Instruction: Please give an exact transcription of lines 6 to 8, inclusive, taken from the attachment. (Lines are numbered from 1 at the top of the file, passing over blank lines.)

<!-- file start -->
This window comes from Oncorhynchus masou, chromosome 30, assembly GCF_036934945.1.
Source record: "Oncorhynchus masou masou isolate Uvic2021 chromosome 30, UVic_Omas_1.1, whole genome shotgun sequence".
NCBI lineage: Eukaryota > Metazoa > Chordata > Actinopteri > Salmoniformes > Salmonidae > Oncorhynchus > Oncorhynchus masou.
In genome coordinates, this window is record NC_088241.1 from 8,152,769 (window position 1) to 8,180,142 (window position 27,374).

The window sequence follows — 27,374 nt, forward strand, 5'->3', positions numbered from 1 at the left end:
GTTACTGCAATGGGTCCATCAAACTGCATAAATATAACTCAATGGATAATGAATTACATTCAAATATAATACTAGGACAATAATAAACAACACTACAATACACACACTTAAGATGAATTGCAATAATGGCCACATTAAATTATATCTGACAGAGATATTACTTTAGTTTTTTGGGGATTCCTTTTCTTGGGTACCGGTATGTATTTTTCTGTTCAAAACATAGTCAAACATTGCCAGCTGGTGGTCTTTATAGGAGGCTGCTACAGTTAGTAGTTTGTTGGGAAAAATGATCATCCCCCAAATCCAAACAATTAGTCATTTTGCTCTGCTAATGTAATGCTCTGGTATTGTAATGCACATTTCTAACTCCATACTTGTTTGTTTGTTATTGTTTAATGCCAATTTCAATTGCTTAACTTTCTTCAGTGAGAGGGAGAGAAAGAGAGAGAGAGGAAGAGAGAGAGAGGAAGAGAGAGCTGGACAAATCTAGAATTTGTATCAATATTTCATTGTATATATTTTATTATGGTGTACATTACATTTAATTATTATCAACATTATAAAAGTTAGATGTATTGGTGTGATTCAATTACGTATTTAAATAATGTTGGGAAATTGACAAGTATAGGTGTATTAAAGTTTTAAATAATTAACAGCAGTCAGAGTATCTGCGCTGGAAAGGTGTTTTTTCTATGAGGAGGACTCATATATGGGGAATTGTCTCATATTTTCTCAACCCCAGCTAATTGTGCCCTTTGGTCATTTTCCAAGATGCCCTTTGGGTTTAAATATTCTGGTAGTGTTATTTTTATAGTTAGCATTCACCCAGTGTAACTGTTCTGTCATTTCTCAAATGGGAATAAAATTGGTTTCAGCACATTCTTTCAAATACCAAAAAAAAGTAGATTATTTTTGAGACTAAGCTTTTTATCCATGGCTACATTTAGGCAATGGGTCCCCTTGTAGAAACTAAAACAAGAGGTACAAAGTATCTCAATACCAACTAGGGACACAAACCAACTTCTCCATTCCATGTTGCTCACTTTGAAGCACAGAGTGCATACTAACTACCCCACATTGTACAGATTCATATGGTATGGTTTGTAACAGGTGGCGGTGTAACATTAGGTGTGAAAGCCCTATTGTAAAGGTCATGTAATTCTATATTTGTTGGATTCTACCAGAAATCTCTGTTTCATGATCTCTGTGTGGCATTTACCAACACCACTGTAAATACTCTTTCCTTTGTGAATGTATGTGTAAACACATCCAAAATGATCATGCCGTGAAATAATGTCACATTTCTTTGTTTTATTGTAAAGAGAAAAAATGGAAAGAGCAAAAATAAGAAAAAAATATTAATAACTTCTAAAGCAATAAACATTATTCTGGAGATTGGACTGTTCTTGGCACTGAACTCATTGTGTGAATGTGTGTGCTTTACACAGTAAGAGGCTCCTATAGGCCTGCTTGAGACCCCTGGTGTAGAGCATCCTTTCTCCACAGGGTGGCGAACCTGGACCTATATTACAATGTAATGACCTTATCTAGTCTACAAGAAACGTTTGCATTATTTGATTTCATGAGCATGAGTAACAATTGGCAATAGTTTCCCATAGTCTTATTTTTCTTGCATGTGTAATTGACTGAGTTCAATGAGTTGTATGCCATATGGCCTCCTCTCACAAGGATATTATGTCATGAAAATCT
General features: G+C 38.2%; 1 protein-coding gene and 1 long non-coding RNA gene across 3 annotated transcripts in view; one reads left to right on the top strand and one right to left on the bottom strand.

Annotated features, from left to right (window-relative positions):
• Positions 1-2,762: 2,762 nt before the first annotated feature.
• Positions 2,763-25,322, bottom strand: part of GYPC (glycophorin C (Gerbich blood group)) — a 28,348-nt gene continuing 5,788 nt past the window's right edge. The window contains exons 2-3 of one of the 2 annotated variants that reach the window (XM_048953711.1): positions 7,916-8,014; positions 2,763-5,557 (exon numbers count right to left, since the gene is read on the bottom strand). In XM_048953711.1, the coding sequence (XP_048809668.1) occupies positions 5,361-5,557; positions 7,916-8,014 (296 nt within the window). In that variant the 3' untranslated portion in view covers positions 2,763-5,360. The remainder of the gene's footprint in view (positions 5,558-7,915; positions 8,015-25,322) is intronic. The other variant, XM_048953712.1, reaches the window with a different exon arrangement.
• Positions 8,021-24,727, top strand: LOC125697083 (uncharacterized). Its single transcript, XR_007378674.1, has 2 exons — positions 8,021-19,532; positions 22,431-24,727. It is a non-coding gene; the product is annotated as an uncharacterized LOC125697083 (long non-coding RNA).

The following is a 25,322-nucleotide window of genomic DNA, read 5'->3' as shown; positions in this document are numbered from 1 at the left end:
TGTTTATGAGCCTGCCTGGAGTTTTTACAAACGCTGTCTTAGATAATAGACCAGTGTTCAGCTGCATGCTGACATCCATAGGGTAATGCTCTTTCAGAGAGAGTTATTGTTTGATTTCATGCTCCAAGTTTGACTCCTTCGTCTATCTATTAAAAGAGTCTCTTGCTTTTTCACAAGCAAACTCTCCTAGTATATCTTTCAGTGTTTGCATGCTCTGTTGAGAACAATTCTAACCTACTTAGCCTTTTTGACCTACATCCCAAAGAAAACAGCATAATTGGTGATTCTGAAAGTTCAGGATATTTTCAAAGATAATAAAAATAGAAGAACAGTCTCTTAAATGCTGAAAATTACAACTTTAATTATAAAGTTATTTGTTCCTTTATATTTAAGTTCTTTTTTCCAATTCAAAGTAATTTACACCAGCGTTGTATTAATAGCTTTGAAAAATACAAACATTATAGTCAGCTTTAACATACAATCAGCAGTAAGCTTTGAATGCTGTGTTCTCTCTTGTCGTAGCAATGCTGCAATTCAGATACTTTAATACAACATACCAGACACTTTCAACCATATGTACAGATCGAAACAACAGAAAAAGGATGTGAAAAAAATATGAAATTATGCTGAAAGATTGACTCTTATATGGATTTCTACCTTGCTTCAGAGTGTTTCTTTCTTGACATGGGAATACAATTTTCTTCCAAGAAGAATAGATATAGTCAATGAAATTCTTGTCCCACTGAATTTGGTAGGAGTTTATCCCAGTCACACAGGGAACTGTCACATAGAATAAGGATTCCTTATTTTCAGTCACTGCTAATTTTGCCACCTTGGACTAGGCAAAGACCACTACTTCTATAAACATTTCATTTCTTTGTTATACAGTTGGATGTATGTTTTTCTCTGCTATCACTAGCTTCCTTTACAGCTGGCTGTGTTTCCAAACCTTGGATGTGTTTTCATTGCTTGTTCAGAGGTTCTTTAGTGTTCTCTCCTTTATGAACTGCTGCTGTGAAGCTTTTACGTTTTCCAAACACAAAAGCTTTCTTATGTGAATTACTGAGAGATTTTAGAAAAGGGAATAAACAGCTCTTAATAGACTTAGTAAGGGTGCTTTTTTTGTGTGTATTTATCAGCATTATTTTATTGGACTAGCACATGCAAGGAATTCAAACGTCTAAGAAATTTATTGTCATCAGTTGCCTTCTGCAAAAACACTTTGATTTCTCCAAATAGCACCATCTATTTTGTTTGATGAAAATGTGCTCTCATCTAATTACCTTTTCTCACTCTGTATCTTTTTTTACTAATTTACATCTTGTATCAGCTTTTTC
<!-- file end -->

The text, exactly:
GTTACTGCAATGGGTCCATCAAACTGCATAAATATAACTCAATGGATAATGAATTACATTCAAATATAATACTAGGACAATAATAAACAACACTACAATACACACACTTAAGATGAATTGCAATAATGGCCACATTAAATTATATCTGACAGAGATATTACTTTAGTTTTTTGGGGATTCCTTTTCTTGGGTACCGGTATGTATTTTTCTGTTCAAAACATAGTCAAACATTGCCAGCTGGTGGTCTTTATAGGAGGCTGCTACAGTTAGTAGTTTGTTGGGAAAAATGATCATCCCCCAAATCCAAACAATTAGTCATTTTGCTCTGCTAATGTAATGCTCTGGTATTGTAATGCACATTTCTAACTCCATACTTGTTTGTTTGTTATTGTTTAATGCCAATTTCAATTGCTTAACTTTCTTCAGTGAGAGGGAGAGAAAGAGAGAGAGAGGAAGAGAGAGAGAGGAAGAGAGAGCTGGACAAATCTAGAATTTGTATCAATATTTCATTGTATATATTTTATTATGGTGTACATTACATTTAATTATTATCAACATTATAAAAGTTAGATGTATTGGTGTGATTCAATTACGTATTTAAATAATGTTGGGAAATTGACAAGTATAGGTGTATTAAAGTTTTAAATAATTAACAGCAGTCAGAGTATCTGCGCTGGAAAGGTGTTTTTTCTATGAGGAGGACTCATATATGGGGAATTGTCTCATATTTTCTCAACCCCAGCTAATTGTGCCCTTTGGTCATTTTCCAAGATGCCCTTTGGGTTTAAATATTCTGGTAGTGTTATTTTTATAGTTAGCATTCACCCAGTGTAACTGTTCTGTCATTTCTCAAATGGGAATAAAATTGGTTTCAGCACATTCTTTCAAATACCAAAAAAAAGTAGATTATTTTTGAGACTAAGCTTTTTATCCATGGCTACATTTAGGCAATGGGTCCCCTTGTAGAAACTAAAACAAGAGGTACAAAGTATCTCAATACCAACTAGGGACACAAACCAACTTCTCCATTCCATGTTGCTCACTTTGAAGCACAGAGTGCATACTAACTACCCCACATTGTACAGATTCATATGGTATGGTTTGTAACAGGTGGCGGTGTAACATTAGGTGTGAAAGCCCTATTGTAAAGGTCATGTAATTCTATATTTGTTGGATTCTACCAGAAATCTCTGTTTCATGATCTCTGTGTGGCATTTACCAACACCACTGTAAATACTCTTTCCTTTGTGAATGTATGTGTAAACACATCCAAAATGATCATGCCGTGAAATAATGTCACATTTCTTTGTTTTATTGTAAAGAGAAAAAATGGAAAGAGCAAAAATAAGAAAAAAATATTAATAACTTCTAAAGCAATAAACATTATTCTGGAGATTGGACTGTTCTTGGCACTGAACTCATTGTGTGAATGTGTGTGCTTTACACAGTAAGAGGCTCCTATAGGCCTGCTTGAGACCCCTGGTGTAGAGCATCCTTTCTCCACAGGGTGGCGAACCTGGACCTATATTACAATGTAATGACCTTATCTAGTCTACAAGAAACGTTTGCATTATTTGATTTCATGAGCATGAGTAACAATTGGCAATAGTTTCCCATAGTCTTATTTTTCTTGCATGTGTAATTGACTGAGTTCAATGAGTTGTATGCCATATGGCCTCCTCTCACAAGGATATTATGTCATGAAAATCT
General features: G+C 38.2%; 1 protein-coding gene and 1 long non-coding RNA gene across 3 annotated transcripts in view; one reads left to right on the top strand and one right to left on the bottom strand.

Annotated features, from left to right (window-relative positions):